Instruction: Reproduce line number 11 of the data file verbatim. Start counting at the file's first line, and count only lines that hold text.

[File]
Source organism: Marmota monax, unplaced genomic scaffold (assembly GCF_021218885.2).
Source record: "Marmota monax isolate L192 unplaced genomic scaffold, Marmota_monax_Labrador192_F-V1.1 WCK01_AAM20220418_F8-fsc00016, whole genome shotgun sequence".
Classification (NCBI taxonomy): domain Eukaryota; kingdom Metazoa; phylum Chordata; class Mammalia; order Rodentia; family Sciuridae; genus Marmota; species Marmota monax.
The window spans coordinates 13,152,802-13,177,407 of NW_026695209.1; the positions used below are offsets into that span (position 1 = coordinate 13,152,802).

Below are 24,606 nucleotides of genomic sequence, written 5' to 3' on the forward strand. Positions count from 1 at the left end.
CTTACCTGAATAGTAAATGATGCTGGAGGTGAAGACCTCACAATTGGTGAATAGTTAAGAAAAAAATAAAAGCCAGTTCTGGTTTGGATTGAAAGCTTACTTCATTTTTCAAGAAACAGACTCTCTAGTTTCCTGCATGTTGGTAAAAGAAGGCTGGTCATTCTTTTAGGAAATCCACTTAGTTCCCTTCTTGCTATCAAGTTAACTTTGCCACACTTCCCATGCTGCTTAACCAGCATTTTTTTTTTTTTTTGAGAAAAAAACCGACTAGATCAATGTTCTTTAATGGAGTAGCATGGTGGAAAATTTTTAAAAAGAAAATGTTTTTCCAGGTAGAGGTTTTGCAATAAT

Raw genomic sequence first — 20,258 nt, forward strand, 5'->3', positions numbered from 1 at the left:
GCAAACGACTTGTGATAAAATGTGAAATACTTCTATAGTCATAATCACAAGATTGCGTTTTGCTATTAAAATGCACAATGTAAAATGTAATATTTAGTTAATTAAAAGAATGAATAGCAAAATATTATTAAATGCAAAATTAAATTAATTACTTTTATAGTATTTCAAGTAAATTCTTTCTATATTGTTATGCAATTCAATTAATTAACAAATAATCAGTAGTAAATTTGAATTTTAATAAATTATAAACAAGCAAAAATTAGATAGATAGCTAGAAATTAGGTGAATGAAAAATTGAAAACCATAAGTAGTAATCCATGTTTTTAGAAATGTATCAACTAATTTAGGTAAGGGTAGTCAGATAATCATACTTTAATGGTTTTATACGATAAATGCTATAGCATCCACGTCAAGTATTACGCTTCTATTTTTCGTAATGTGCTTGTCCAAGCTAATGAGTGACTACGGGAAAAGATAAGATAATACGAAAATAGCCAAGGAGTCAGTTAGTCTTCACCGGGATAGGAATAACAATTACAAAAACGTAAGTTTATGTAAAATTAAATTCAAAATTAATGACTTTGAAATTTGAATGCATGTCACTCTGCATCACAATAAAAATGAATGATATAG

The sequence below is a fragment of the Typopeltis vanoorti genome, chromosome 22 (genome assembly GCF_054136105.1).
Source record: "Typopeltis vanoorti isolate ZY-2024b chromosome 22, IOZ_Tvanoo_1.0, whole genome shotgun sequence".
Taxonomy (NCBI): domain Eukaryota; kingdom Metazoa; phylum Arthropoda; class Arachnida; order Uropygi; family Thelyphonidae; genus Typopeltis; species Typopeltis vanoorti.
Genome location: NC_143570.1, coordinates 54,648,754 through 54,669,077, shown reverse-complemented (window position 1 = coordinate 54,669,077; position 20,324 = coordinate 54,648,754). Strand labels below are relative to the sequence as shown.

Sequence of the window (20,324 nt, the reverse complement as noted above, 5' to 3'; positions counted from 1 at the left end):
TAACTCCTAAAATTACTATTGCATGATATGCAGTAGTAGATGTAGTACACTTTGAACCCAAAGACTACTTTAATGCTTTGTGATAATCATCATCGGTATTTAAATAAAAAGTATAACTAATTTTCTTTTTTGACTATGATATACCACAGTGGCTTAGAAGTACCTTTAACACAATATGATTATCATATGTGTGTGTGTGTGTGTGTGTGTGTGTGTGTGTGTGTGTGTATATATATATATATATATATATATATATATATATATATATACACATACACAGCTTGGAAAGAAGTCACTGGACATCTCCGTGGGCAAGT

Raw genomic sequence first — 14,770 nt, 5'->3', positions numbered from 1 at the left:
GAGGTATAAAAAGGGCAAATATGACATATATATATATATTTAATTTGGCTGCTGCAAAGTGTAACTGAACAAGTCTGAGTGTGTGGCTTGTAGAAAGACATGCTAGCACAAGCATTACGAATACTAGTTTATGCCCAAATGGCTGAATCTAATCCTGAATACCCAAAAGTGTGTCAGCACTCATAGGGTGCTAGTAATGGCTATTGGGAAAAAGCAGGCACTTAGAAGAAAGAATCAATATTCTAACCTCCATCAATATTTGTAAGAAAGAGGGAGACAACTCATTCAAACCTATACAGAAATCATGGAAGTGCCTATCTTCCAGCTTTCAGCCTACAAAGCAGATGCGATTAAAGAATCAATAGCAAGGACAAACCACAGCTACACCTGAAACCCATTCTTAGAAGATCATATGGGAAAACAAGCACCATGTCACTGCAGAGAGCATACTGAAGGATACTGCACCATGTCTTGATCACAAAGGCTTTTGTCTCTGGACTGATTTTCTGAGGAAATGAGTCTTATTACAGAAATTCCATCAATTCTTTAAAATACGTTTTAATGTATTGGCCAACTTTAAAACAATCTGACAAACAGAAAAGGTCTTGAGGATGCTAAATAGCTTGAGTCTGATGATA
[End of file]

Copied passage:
Taxonomy (NCBI): domain Eukaryota; kingdom Metazoa; phylum Arthropoda; class Arachnida; order Uropygi; family Thelyphonidae; genus Typopeltis; species Typopeltis vanoorti.